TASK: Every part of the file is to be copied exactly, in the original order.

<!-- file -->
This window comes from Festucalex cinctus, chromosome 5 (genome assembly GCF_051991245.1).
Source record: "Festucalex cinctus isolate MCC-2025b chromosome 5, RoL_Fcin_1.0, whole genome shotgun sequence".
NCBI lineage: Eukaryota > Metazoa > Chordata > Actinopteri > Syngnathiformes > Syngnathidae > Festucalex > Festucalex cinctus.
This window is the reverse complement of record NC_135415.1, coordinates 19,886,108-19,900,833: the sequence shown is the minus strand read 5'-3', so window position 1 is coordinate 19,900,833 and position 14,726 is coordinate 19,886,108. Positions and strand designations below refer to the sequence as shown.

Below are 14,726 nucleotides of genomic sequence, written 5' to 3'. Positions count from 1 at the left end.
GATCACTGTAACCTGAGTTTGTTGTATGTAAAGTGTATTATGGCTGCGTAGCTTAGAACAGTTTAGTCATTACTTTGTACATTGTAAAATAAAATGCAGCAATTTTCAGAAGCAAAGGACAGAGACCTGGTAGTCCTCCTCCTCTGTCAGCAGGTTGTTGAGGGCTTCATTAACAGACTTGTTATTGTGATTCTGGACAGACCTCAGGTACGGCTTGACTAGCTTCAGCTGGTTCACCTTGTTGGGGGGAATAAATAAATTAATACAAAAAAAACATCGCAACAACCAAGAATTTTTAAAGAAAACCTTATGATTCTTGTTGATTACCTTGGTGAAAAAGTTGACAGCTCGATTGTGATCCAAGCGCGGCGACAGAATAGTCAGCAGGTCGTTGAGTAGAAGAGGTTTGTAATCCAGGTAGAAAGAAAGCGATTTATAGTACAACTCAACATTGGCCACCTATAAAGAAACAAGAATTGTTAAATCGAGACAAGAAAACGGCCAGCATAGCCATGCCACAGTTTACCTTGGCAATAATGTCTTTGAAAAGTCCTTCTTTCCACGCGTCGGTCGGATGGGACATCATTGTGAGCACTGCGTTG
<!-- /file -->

This window comes from Festucalex cinctus, chromosome 5 (genome assembly GCF_051991245.1).
Source record: "Festucalex cinctus isolate MCC-2025b chromosome 5, RoL_Fcin_1.0, whole genome shotgun sequence".
NCBI lineage: Eukaryota > Metazoa > Chordata > Actinopteri > Syngnathiformes > Syngnathidae > Festucalex > Festucalex cinctus.
This window is the reverse complement of record NC_135415.1, coordinates 19,886,108-19,900,833: the sequence shown is the minus strand read 5'-3', so window position 1 is coordinate 19,900,833 and position 14,726 is coordinate 19,886,108. Positions and strand designations below refer to the sequence as shown.

Below are 14,726 nucleotides of genomic sequence, written 5' to 3'. Positions count from 1 at the left end.
GATCACTGTAACCTGAGTTTGTTGTATGTAAAGTGTATTATGGCTGCGTAGCTTAGAACAGTTTAGTCATTACTTTGTACATTGTAAAATAAAATGCAGCAATTTTCAGAAGCAAAGGACAGAGACCTGGTAGTCCTCCTCCTCTGTCAGCAGGTTGTTGAGGGCTTCATTAACAGACTTGTTATTGTGATTCTGGACAGACCTCAGGTACGGCTTGACTAGCTTCAGCTGGTTCACCTTGTTGGGGGGAATAAATAAATTAATACAAAAAAAACATCGCAACAACCAAGAATTTTTAAAGAAAACCTTATGATTCTTGTTGATTACCTTGGTGAAAAAGTTGACAGCTCGATTGTGATCCAAGCGCGGCGACAGAATAGTCAGCAGGTCGTTGAGTAGAAGAGGTTTGTAATCCAGGTAGAAAGAAAGCGATTTATAGTACAACTCAACATTGGCCACCTATAAAGAAACAAGAATTGTTAAATCGAGACAAGAAAACGGCCAGCATAGCCATGCCACAGTTTACCTTGGCAATAATGTCTTTGAAAAGTCCTTCTTTCCACGCGTCGGTCGGATGGGACATCATTGTGAGCACTGCGTTG